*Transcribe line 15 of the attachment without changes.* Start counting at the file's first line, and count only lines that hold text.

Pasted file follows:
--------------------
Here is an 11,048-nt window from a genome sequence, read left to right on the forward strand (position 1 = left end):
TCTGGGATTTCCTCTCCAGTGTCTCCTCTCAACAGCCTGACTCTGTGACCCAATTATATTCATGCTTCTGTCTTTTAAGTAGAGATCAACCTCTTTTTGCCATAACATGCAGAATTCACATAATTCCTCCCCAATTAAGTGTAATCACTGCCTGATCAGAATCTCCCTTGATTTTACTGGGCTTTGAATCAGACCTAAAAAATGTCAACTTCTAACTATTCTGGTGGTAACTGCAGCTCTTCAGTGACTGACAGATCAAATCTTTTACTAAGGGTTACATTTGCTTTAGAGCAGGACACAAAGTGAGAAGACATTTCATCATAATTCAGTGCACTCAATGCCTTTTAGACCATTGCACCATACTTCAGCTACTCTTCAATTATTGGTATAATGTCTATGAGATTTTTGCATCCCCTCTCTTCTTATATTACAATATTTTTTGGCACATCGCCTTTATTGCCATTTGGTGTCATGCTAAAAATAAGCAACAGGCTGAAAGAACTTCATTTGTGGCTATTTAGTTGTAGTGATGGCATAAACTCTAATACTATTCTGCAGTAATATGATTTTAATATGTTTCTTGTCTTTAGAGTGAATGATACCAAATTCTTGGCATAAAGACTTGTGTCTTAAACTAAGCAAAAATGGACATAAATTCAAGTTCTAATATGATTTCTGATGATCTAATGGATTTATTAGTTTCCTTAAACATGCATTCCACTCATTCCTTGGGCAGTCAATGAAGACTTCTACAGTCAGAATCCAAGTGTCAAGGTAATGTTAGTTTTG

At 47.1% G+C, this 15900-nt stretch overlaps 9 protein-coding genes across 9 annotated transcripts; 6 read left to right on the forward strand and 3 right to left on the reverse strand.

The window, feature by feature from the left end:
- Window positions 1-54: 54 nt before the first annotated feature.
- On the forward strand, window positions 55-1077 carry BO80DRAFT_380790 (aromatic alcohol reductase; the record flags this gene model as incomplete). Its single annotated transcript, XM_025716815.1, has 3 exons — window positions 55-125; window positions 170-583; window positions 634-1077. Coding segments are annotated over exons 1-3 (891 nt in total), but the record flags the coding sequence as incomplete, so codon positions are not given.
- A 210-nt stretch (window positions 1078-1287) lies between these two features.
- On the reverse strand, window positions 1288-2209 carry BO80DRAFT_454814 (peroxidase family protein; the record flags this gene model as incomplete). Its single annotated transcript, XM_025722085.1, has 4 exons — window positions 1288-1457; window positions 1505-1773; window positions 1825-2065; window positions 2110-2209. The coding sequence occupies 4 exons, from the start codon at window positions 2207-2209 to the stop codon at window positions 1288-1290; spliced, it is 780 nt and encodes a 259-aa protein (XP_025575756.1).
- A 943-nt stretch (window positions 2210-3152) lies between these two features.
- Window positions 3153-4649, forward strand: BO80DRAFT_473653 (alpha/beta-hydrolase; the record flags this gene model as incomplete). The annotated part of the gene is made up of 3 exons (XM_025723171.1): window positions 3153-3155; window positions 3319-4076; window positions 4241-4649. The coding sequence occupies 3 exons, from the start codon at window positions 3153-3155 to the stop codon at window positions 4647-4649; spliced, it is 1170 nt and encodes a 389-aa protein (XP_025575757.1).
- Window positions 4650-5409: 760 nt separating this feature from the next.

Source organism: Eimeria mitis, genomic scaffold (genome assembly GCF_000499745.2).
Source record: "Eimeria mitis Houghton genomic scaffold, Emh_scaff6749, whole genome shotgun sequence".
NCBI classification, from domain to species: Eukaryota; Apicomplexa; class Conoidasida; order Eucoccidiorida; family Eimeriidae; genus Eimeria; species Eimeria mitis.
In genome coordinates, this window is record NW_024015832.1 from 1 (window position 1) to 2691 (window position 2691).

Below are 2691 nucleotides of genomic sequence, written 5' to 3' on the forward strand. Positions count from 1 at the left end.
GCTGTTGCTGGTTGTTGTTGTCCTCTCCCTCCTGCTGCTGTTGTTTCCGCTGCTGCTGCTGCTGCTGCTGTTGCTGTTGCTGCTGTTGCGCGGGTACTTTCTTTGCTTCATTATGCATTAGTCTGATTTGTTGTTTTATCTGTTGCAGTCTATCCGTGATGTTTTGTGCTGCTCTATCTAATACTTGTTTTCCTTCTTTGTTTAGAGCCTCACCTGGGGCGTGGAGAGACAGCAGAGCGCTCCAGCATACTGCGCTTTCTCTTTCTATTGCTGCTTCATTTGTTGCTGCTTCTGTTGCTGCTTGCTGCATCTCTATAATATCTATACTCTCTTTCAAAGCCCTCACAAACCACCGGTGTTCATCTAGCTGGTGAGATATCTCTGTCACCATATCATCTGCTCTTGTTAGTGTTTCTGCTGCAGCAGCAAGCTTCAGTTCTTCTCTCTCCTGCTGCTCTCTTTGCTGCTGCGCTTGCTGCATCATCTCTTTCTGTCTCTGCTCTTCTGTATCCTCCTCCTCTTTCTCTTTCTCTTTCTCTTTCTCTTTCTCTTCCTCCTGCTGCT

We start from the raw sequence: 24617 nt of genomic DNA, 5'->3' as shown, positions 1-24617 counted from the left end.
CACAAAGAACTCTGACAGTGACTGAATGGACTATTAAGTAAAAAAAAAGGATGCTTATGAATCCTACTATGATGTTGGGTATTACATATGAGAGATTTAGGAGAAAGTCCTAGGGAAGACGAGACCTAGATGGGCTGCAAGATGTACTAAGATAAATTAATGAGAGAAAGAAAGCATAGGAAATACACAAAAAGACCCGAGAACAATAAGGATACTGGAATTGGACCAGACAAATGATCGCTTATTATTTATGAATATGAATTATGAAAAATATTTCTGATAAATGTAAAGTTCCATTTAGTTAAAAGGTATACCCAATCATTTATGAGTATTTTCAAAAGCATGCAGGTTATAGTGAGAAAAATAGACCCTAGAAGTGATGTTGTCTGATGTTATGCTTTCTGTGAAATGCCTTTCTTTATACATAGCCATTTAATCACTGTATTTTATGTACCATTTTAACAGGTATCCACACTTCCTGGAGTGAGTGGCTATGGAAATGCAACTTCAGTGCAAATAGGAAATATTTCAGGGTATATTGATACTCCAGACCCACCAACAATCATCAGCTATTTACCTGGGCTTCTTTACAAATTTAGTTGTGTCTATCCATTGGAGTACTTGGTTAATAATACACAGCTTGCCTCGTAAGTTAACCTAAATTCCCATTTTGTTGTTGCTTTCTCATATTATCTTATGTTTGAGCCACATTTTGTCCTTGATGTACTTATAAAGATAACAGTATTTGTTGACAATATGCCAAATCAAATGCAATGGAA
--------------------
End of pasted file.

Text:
In genome coordinates, this window is record NW_024015832.1 from 1 (window position 1) to 2691 (window position 2691).